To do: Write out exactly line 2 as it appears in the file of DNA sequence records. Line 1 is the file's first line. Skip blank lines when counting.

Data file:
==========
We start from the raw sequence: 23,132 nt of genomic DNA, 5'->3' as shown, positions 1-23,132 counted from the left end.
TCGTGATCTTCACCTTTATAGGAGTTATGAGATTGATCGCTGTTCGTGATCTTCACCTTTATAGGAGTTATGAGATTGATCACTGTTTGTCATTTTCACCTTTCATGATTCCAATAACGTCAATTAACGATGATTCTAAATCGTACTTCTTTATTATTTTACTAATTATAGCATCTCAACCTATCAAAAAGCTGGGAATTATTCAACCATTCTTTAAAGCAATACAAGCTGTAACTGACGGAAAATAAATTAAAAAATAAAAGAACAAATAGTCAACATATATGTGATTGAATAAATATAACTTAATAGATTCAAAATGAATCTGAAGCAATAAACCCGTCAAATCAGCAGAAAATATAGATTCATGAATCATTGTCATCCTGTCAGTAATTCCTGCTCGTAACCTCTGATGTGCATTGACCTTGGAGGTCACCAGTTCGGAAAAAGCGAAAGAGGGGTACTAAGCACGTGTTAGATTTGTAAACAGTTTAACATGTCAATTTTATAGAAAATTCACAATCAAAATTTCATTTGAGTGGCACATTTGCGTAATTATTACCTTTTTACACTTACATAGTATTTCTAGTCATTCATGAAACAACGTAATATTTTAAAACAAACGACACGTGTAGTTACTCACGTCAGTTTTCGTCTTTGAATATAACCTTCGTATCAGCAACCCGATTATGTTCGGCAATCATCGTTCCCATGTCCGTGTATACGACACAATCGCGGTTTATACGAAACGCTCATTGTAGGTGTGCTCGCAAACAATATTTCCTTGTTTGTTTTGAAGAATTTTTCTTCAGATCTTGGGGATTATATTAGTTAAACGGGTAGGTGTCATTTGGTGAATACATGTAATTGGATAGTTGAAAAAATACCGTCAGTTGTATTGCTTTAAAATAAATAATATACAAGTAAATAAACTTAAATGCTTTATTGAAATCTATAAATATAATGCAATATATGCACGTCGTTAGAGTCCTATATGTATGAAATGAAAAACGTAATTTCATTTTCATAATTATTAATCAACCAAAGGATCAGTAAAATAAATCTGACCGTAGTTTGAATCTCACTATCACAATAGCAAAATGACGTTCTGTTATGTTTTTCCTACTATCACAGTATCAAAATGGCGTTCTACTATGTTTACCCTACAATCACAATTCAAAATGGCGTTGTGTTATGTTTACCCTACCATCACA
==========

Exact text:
TCGTGATCTTCACCTTTATAGGAGTTATGAGATTGATCGCTGTTCGTGATCTTCACCTTTATAGGAGTTATGAGATTGATCACTGTTTGTCATTTTCACCTTTCATGATTCCAATAACGTCAATTAACGATGATTCTAAATCGTACTTCTTTATTATTTTACTAATTATAGCATCTCAACCTATCAAAAAGCTGGGAATTATTCAACCATTCTTTAAAGCAATACAAGCTGTAACTGACGGAAAATAAATTAAAAAATAAAAGAACAAATAGTCAACATATATGTGATTGAATAAATATAACTTAATAGATTCAAAATGAATCTGAAGCAATAAACCCGTCAAATCAGCAGAAAATATAGATTCATGAATCATTGTCATCCTGTCAGTAATTCCTGCTCGTAACCTCTGATGTGCATTGACCTTGGAGGTCACCAGTTCGGAAAAAGCGAAAGAGGGGTACTAAGCACGTGTTAGATTTGTAAACAGTTTAACATGTCAATTTTATAGAAAATTCACAATCAAAATTTCATTTGAGTGGCACATTTGCGTAATTATTACCTTTTTACACTTACATAGTATTTCTAGTCATTCATGAAACAACGTAATATTTTAAAACAAACGACACGTGTAGTTACTCACGTCAGTTTTCGTCTTTGAATATAACCTTCGTATCAGCAACCCGATTATGTTCGGCAATCATCGTTCCCATGTCCGTGTATACGACACAATCGCGGTTTATACGAAACGCTCATTGTAGGTGTGCTCGCAAACAATATTTCCTTGTTTGTTTTGAAGAATTTTTCTTCAGATCTTGGGGATTATATTAGTTAAACGGGTAGGTGTCATTTGGTGAATACATGTAATTGGATAGTTGAAAAAATACCGTCAGTTGTATTGCTTTAAAATAAATAATATACAAGTAAATAAACTTAAATGCTTTATTGAAATCTATAAATATAATGCAATATATGCACGTCGTTAGAGTCCTATATGTATGAAATGAAAAACGTAATTTCATTTTCATAATTATTAATCAACCAAAGGATCAGTAAAATAAATCTGACCGTAGTTTGAATCTCACTATCACAATAGCAAAATGACGTTCTGTTATGTTTTTCCTACTATCACAGTATCAAAATGGCGTTCTACTATGTTTACCCTACAATCACAATTCAAAATGGCGTTGTGTTATGTTTACCCTACCATCACA